You have some great vintage mountain bikes in your home collection; when did you start accumulating them and are you done, or do you see your collection growing?
It actually started while I was in Johnstown for the CMA class in the fall. I was considering finding an older mountain bike for riding around Tucson, given that our streets are pretty rough, and I’m not trying to beat my body up riding 23c tires at 120psi anymore. I’ve also been trying to convince myself I need a hobby I can’t monetize and hustle at, but I think this was the wrong choice for casual shop fiddling. I had browsed Tucson Craigslist and BICAS, but didn’t find anything compelling. I dug around at Hope Cyclery and didn’t have a ton of room for the sorta-too-small Panasonic I fell in love with, but did connect with Jeff of Bike Jerks while there and then I returned home to a Breezer Storm frame waiting for parts. The search for parts has been part of the fun, and also led to acquiring the 1990 Klein Attitude (described in detail below) that was just waiting for a nerd. I’ve not done too much to it yet, but just a small stem and bar swap and tire swap means I’ve got a super fun bike. I have some things I’d like to do, but it was an amazing accidental find.
What music is typically playing in your shop?
I’m a big podcast listener while working. It’s a lot of Behind the Bastards and Popular Front adjacent shows because I’m just a big bummer who thinks a lot about what this world looks like in our near future. When I can’t take it anymore, I haven’t grown beyond being a vegan straightedge hardcore punk kid at heart, but it’s hard to beat Explosions In The Sky for brazing smooth jams.
What’s your approach to/style/method of framebuilding? Where do you draw inspiration?
A friend once called me utilitarian and visceral and I think that’s probably the best short version of where my head is at. I was quick to adopt oversized tubing to build super stiff track bikes and I’ve liked to keep a lot of the same look with a softer ride than a totally inflexible track bike. One of the best parts of framebuilding is the other builders. There are so many folks who do great work and make amazing things, it’s hard not to feel inspired to get in the shop if you’re scrolling through IG feeds or lucky enough to be in person these days.
What are your favorite types of bikes to build?
These days it feels like it’s gotta touch dirt. I will always have a love for the track, but gravel and mountain bikes are the most utilized and have the most range going forward. I hate to make something that is just going to hang on a wall because folks are exhausted by tangling with cars trying to road ride and it feels more and more that happens to our friends.
The course you taught at the Center for Metal Arts in Johnstown PA looked awesome. What made you want to teach framebuilding?
I can blame that all on Jarrod Bunk! He connected me with the director from CMA who wanted to host a fillet brazing class and I had enough time to come up with a plan to get some confidence around the idea. We were able to pull together a very cohesive group and it was a little bit of a learning experience for all of us traveling in to the shop there. CMA is so unique and Johnstown was a great place to host us. I wouldn’t have considered teaching anything before 10 years in and even that felt too soon when folks would ask about wanting to be an apprentice or something. I might not have even considered myself capable of teaching if I hadn’t been spending so much time coaching with the kiddos and trying to get them to learn some mechanical skills from me. I think the long term future of small framebuilders will be a lot more diverse than it has been, but if I can help make a dent in that happening faster through being more approachable teaching it makes me happy.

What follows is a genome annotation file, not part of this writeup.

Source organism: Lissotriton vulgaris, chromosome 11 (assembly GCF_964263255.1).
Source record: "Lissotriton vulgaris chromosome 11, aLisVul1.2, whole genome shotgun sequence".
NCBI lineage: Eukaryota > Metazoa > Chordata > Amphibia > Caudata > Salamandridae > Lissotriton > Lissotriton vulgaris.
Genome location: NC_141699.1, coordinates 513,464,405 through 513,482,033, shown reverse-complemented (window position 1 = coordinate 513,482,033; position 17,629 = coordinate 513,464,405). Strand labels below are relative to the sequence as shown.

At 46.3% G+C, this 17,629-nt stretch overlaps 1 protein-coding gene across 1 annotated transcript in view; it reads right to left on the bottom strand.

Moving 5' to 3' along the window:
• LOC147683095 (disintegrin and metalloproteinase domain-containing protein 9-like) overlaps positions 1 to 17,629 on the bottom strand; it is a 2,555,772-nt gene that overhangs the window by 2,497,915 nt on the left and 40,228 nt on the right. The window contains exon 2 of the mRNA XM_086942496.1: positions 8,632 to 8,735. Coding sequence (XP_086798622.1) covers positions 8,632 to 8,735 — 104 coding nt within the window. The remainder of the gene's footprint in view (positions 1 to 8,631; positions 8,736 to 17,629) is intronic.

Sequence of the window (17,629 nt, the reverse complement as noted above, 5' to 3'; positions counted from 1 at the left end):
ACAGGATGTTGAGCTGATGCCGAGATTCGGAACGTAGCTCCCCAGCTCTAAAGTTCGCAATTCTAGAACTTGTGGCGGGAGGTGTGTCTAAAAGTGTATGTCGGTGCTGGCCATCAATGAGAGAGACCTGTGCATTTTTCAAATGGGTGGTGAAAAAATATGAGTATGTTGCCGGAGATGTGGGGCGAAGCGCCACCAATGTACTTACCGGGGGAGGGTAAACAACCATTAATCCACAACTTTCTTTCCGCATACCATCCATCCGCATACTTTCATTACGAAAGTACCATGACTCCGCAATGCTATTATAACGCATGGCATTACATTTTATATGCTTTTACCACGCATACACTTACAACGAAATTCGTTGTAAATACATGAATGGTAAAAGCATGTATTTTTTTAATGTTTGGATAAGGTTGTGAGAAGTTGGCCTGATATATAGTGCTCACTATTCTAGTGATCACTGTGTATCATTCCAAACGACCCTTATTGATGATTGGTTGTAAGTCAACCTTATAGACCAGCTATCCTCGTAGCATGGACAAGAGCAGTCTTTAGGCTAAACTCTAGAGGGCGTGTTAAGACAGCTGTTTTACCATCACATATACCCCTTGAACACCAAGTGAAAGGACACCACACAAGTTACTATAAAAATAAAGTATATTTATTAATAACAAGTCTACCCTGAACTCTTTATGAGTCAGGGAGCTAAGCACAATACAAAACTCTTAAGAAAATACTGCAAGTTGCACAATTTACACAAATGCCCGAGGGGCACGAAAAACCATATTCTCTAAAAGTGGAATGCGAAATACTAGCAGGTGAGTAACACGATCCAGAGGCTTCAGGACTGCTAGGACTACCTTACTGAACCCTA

When are you going to schedule a framebuilding course in Tucson (I’ll be one of the first to sign up!)
It’d be a one on one in the sunroom! I’m not sure how to replicate the CMA class anywhere else and it would be hard to do anything less after getting that experience. The entire building is buzzing with inspiration and having folks around who are forging and tig welding and want to share their experience was so incredibly unique. I’m also really fond of how isolated Johnstown felt. We had a good social aspect with Hope Cyclery being close to the workshop and housing, but there weren’t a lot of distractions to pull focus from the frame building part of it.
The Klein is still very stock from the day I found it on Craigslist around last Christmas. I swapped to a new stem and a Wald handlebar I found digging around at BICAS here in Tucson. It’s a threaded 1 ⅛” set up with an adapter from the original 1 ¼”.
I gave up on finding an original fork pretty quickly, so I’ll ride the Judy it has on it until I either build, or fint, a rigid 1 ⅛” threaded because I don’t want to give up its quill stem.
The front wheel isn’t original – someone/somewhere along it’s life build it around a White Industries hub and matched the nipples to the blue in the frame.
I’d like to match the rear since it’s never going to be a beater bike despite where it started. At the moment, it’s badass frame with weird cool things happening, even though not everything is super intentional.
Moth Attack CX
The Moth Attack CX is on it’s 3rd drivetrain iteration. I’m back to a 2x here after the first couple rides we did on a very flat Loop and the tires are just right at 38c for clearance (I never expected to go beyond a 32c).
I’m mostly riding my hardtail if it’s rougher stuff than I can ride on the 38’s because it means my hands will be hurting on skinnier tires anyway.
I do have paint-matched Enve bars on a Red Shift suspension stem. The dampers are set up pretty stiff for my weight, but it was the balance I found I preferred to not feel too soft but still have enough give to smooth out big washboard sections.
I have a trusty old set of Whisky Rims laced to Industry Nine hubs and I think it’s due for a caliper upgrade to Paul Klampers, since it’s a mechanical forever bike for me.
Thanks again, Megan, for opening up your home and shop for us!